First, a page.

Again, this is a legitimate argument, but it's one for another day. The question is whether Barry Alvarez's coaching career is worthy of his inclusion in a select pantheon of players and coaches, and the College Football Hall of Fame has answered that question with a resounding yes. Even if one were to look at his credentials in a vacuum, he makes the cut. His .615 winning percentage is impressive, considering he started his career with an 11-22 record in his first three years. Only five other coaches have won three Rose Bowls in the game's long history, and he's the only Big Ten coach to win in Pasadena two years in a row.
Alvarez's career, though, is much more remarkable when taken in context. His impact in transforming the culture of athletics at the University of Wisconsin is the real reason he is deserving of such high honors. Every facet of Wisconsin Athletics, as it exists in 2010, has been touched by Alvarez in some way. Football in Madison was a moribund endeavor in the 1980s, as only about half of an old Camp Randall Stadium would fill to watch other teams blow the Badgers out. The state's top athletes regarded the program as a joke and routinely fled to greener pastures for their college careers. Wisconsin hadn't won a conference title since 1962, well before any high school football players were born. The team had won a total of five Big Ten games in its previous four seasons.
It is well known that Alvarez quickly revived the program and won the school's first Rose Bowl championship after the 1993 season. His success, though, wasn't fleeting; rather, he sustained the good fortune to this day, winning two more Rose Bowl titles five years after his first one, going 10-3 in his final season and hiring a successor who promptly recorded the university's first 12-win season. The odds of this kind of long-term success were squarely against Barry. Even when he made good on his promise to "build a fence" around Wisconsin and retain its best players, he was still recruiting a state that doesn't produce blue-chip recruits with any consistency, woefully overmatched in that department by the likes of Ohio, Pennsylvania and Michigan, not to mention the entire south. Furthermore, Alvarez was competing in the most tradition-rich of sports, one which the historical bluebloods dominate like no other. We've seen college football teams get good for a few years at a time, but rarely do they make the foray into the game's elite that Wisconsin made under Alvarez. Even the recent disappointments - records of 9-4 and 7-6 and back-to-back bowl losses in 2007 and 2008 - are really indicative of how far the program has come. The 2010 Badgers are among the top 15 teams in the country in most analysts' preseason rankings, and while folks in Madison are excited, there is also a sense of familiarity with the high expectations.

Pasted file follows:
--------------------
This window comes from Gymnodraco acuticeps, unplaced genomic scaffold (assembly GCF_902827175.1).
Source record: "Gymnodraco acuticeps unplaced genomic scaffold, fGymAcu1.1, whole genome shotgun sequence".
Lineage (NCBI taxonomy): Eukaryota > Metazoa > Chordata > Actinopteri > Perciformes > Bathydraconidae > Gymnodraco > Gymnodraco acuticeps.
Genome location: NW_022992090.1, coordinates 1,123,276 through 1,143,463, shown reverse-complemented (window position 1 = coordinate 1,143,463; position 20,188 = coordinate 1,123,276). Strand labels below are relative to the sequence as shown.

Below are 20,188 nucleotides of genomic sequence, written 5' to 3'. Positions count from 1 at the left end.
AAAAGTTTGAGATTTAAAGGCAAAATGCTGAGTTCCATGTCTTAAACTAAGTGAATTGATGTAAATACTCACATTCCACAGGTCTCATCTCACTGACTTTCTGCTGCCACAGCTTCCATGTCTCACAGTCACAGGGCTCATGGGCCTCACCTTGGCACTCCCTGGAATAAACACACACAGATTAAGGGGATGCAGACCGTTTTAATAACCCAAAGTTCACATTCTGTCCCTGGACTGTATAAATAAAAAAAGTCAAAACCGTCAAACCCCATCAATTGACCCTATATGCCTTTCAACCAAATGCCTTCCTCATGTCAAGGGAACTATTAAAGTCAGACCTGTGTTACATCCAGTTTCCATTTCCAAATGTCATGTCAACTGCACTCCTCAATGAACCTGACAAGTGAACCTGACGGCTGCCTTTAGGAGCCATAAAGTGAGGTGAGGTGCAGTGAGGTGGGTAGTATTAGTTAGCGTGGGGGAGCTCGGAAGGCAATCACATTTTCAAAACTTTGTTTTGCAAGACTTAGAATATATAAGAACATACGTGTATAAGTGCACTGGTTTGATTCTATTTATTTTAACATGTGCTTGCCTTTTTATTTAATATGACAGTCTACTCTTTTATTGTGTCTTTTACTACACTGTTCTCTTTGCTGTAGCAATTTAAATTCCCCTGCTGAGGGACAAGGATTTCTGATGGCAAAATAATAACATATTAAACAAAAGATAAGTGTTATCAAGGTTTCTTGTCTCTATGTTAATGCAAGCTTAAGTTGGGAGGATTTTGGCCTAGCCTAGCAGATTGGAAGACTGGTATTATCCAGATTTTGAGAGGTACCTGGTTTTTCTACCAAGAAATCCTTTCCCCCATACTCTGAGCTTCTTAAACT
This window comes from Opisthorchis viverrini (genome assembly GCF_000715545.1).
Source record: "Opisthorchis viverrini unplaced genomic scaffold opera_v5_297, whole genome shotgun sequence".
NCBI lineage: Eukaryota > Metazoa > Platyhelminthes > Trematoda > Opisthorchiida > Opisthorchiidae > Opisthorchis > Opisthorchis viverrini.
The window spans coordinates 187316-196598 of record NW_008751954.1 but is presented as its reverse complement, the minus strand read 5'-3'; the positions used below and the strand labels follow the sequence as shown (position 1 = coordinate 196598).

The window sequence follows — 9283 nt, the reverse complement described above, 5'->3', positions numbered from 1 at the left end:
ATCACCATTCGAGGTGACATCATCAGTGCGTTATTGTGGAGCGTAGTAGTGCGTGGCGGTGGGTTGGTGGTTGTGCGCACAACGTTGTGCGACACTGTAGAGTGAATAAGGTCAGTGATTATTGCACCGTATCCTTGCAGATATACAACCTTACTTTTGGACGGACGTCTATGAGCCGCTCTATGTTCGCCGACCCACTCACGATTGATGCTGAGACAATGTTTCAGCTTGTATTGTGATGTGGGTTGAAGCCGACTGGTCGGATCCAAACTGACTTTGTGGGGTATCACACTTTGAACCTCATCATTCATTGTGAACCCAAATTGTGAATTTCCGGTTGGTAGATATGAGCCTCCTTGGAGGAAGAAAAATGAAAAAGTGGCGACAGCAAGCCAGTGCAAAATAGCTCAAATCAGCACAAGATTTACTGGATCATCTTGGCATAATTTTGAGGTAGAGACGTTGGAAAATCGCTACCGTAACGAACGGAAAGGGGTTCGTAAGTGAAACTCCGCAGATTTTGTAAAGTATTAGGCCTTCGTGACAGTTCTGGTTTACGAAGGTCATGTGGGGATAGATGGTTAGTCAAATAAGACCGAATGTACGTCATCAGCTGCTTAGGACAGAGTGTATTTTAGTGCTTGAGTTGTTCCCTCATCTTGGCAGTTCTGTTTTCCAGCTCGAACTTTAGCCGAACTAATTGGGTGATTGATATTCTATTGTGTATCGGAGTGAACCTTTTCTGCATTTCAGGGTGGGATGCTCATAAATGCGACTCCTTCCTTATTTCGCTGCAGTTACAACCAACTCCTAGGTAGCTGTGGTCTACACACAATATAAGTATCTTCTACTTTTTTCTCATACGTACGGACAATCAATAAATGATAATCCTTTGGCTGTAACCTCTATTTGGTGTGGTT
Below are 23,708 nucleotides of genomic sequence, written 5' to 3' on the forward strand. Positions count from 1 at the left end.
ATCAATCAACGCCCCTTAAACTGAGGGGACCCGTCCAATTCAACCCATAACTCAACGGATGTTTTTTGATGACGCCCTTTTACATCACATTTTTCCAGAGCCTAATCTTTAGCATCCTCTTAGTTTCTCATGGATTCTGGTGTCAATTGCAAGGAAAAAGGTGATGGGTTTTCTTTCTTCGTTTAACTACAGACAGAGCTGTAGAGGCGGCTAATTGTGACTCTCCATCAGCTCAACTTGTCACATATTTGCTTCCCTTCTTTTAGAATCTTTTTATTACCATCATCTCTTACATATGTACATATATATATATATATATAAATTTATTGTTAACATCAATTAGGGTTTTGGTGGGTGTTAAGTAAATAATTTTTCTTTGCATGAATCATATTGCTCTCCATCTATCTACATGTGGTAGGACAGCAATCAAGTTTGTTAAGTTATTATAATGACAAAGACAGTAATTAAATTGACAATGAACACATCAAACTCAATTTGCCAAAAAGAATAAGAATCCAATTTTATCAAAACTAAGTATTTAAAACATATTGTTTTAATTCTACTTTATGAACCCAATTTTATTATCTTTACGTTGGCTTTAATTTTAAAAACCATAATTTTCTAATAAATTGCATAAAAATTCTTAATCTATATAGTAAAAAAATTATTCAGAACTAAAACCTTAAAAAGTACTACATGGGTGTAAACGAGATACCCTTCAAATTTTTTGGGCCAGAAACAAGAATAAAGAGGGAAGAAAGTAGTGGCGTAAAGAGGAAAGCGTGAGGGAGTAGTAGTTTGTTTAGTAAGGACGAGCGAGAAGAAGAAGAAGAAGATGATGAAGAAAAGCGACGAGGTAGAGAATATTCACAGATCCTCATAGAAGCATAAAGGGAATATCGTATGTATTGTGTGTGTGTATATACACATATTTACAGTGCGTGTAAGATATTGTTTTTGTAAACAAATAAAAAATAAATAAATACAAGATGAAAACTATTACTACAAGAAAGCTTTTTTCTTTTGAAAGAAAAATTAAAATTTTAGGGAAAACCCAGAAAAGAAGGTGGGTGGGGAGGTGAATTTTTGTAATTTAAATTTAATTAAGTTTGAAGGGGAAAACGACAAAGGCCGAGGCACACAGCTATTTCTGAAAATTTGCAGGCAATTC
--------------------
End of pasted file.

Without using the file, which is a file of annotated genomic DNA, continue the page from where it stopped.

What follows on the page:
For changing the way Wisconsin's football program is perceived by its fans - over 80,000 of whom pack Camp Randall seven Saturdays a year - and the way it's viewed by recruits across the country and the college football world at large, Barry Alvarez deserves praise. Every time we walk into that venue and see a highly competitive team pull out yet another win, we're enjoying the fruits of his labor. Few are more worthy of Hall of Fame honors.